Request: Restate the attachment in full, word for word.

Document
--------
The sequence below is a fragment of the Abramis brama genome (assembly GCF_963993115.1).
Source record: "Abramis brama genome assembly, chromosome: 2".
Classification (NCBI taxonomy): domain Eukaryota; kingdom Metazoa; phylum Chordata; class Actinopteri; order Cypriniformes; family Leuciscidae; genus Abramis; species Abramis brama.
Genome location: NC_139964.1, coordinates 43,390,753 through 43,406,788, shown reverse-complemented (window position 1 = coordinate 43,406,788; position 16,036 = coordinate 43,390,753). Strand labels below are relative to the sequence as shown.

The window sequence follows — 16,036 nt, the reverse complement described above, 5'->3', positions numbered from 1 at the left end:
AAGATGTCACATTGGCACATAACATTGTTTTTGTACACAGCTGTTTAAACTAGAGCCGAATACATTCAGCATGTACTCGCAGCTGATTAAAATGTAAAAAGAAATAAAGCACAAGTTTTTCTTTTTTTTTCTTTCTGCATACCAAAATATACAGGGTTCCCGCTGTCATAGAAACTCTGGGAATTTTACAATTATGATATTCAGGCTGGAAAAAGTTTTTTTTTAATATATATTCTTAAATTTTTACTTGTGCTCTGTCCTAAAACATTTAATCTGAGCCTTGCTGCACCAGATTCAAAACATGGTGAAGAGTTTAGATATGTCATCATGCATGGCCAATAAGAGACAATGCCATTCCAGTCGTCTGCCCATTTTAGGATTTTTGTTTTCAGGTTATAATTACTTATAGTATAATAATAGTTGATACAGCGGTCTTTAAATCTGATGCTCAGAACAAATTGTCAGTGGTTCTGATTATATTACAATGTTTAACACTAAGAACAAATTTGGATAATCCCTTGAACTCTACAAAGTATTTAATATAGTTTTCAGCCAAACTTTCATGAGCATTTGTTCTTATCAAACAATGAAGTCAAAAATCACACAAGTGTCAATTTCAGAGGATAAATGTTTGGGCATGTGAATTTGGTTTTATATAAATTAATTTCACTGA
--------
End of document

The sequence below is a fragment of the Abramis brama genome (assembly GCF_963993115.1).
Source record: "Abramis brama genome assembly, chromosome: 2".
Classification (NCBI taxonomy): domain Eukaryota; kingdom Metazoa; phylum Chordata; class Actinopteri; order Cypriniformes; family Leuciscidae; genus Abramis; species Abramis brama.
Genome location: NC_139964.1, coordinates 43,390,753 through 43,406,788, shown reverse-complemented (window position 1 = coordinate 43,406,788; position 16,036 = coordinate 43,390,753). Strand labels below are relative to the sequence as shown.

The window sequence follows — 16,036 nt, the reverse complement described above, 5'->3', positions numbered from 1 at the left end:
AAGATGTCACATTGGCACATAACATTGTTTTTGTACACAGCTGTTTAAACTAGAGCCGAATACATTCAGCATGTACTCGCAGCTGATTAAAATGTAAAAAGAAATAAAGCACAAGTTTTTCTTTTTTTTTCTTTCTGCATACCAAAATATACAGGGTTCCCGCTGTCATAGAAACTCTGGGAATTTTACAATTATGATATTCAGGCTGGAAAAAGTTTTTTTTTAATATATATTCTTAAATTTTTACTTGTGCTCTGTCCTAAAACATTTAATCTGAGCCTTGCTGCACCAGATTCAAAACATGGTGAAGAGTTTAGATATGTCATCATGCATGGCCAATAAGAGACAATGCCATTCCAGTCGTCTGCCCATTTTAGGATTTTTGTTTTCAGGTTATAATTACTTATAGTATAATAATAGTTGATACAGCGGTCTTTAAATCTGATGCTCAGAACAAATTGTCAGTGGTTCTGATTATATTACAATGTTTAACACTAAGAACAAATTTGGATAATCCCTTGAACTCTACAAAGTATTTAATATAGTTTTCAGCCAAACTTTCATGAGCATTTGTTCTTATCAAACAATGAAGTCAAAAATCACACAAGTGTCAATTTCAGAGGATAAATGTTTGGGCATGTGAATTTGGTTTTATATAAATTAATTTCACTGA